Monday, October 18, 2010

October Garden Talks 2010

The purpose of this post is to relay a few "quick hit" garden tips to you through the month of October. Some of these tips will be garden tasks I am doing myself, some of these tips will be quick pieces of advice we are giving to customers, some will be quick links to good gardening advice we encounter on the internet.

                                                     (photo found at

Check back to this post often as we will update it often as we roll through October 2010!

Here are our September Garden Talks 2010 .

October 18--Sorry folks meant to do some posting over the last couple of days but work duties have kept me from the keyboard! Let's review--Skillin's Country received about 3.5" of rain on Friday. Hopefully not too many lost power. This rain has really soaked our gardens and lawn areas and that is a good thing!

It will be VERY COLD tonight in all parts of Skillin's Country. I still have some container plantings I want to keep going so I am going to haul the frost blanket out. I will also spray some plants later tonight with water and then again early tomorrow AM. This may hold off (or in the case of the morning showering blow off) those nasty frost particles!

I talked with many customers yesterday about planting bulbs. We still have a great selection of bulbs here. One KEY is to plant those bulbs DEEP--usually 2 or 3 inches deeper than normal directions. Try going about 4 times as deep as the bulb is wide.

Deeper planting of bulbs is better for several reasons: 1) to better insulate bulbs from roller coaster soil temps. The deeper the bulb the more even the temperatures are.  Bulbs like it cool. 2) A deeper depth makes it more difficult for above ground rodents to tamper with the bulbs 3) A good depth also makes it easier to plant annual plantings "on top" of the bulbs in the Spring.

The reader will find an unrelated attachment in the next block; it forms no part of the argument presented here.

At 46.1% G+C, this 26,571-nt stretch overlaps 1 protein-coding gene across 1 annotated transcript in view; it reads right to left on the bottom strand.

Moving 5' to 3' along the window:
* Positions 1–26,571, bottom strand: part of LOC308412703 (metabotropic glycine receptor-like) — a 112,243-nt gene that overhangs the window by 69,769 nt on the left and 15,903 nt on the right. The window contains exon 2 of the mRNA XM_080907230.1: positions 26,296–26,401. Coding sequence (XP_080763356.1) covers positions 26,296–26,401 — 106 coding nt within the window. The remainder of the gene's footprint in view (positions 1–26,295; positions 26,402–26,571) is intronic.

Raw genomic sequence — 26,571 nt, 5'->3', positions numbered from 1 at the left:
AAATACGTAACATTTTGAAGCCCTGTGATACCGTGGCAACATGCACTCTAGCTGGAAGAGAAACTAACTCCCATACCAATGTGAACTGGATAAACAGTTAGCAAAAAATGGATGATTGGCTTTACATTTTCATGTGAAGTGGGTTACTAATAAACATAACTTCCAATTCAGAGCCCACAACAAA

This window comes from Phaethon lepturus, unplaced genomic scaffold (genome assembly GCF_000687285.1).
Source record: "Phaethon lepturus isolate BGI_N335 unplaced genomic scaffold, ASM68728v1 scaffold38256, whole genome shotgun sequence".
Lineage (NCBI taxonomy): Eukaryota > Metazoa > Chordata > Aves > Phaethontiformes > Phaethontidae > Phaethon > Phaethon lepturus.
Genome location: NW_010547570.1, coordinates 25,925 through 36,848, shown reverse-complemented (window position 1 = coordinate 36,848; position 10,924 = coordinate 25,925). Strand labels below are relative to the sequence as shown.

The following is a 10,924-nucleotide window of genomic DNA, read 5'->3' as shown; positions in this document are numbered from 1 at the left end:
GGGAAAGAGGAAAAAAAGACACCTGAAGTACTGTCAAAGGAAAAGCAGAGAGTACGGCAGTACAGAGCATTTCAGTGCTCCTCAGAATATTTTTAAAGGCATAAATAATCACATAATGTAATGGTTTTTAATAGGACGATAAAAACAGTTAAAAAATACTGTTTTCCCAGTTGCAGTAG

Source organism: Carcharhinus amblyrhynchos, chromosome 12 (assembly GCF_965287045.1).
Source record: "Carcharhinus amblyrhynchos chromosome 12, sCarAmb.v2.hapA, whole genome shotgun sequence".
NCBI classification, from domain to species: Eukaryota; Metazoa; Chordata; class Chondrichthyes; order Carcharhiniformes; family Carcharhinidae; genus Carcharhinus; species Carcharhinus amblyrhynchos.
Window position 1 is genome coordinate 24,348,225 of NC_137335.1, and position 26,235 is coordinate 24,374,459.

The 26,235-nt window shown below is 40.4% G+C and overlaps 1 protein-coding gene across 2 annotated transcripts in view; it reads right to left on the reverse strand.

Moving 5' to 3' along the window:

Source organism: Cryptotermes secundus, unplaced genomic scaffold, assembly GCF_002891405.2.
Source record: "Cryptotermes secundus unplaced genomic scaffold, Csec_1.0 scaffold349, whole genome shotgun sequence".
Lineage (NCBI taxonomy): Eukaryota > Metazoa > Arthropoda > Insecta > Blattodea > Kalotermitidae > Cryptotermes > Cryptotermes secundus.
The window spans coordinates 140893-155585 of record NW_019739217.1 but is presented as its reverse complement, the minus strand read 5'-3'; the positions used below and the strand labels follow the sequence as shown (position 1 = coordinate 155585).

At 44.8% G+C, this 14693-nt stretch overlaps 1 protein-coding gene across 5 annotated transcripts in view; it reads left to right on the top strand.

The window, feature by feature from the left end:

October 14--Here is a recent email question we received from customer Donna:

From customer Donna: Is fall the best time to prune lilacs? My bush isn't producing very well.

Answer: Lilacs can be pruned in the fall but it is not the best time to prune them. By now the lilacs have set much of the growth that will produce flowers for next year. SO, by pruning now you would probably not have any flowering this coming Spring.

The BEST time to prune lilacs is in early to mid June right after their normal flowering time of late May.

One suggestion would be to give your lilacs a good feeding of Plant Tone by Espoma right now and some handfuls of a good calcium based lime like Mira Cal by Jonathan Green. Both products will work slowly to improve the soil around the lilacs and this should help the lilacs produce better. I usually recommend two feedings of Plant Tone and one of Mira Cal yearly.

Also, we had a very dry summer—we have had some good rains lately but make sure your lilacs get a good deep watering weekly between now and when the ground freezes.

Finally, lilacs thrive in the sun. Are they in an area where it is shady? Perhaps that is the issue as well.

October 13--Gardening friend Margaret from checks in with some great garden tips quite often. Her web site is worth a visit. This garden tip from her "October Chores" caught my eye: "AS VEGETABLE PLANTS (and annual flowers) fade, pull them to get a start on garden cleanup. Before composting the remains, cut them up a bit with a pruning shears or shred, to speed decomposition. I sometimes just run piles of dry things over with the mower (nothing too woody or you’ll wreck your blade, of course)."

October 13--Here is a recent email question we received from customer Nancy. I thought I would pass the discussion along:

From customer Nancy: I have a question about soil. I have gardened for years and have always had great luck with vegetables. This summer, for some reason, I used Miracle Gro organic potting soil for tomatoes on my deck and Miracle Gro garden soil mixed with the soil in my garden for vegetables in the yard. Now, this was great for my flowers - I have never had so many healthy blossoms - but the plants didn't set much fruit at all. The only thing that grew well was beans. Was I missing some key element for the plants to set fruit?

Answer: For container plantings we recommend the all organic Bar Harbor Blend potting soil by Coast of Maine Organics (we sell this Maine based product right here at Skillin’s—good pricing!). This is a very well composted soil. We then recommend weekly or every other weekly liquid feedings with all natural Fish and Seaweed Fertilizer by Neptune’s Harvest. Yum Yum! This gives your veggie plants a good balance of nutrients with a great shot of calcium that is great for vegetable fruit.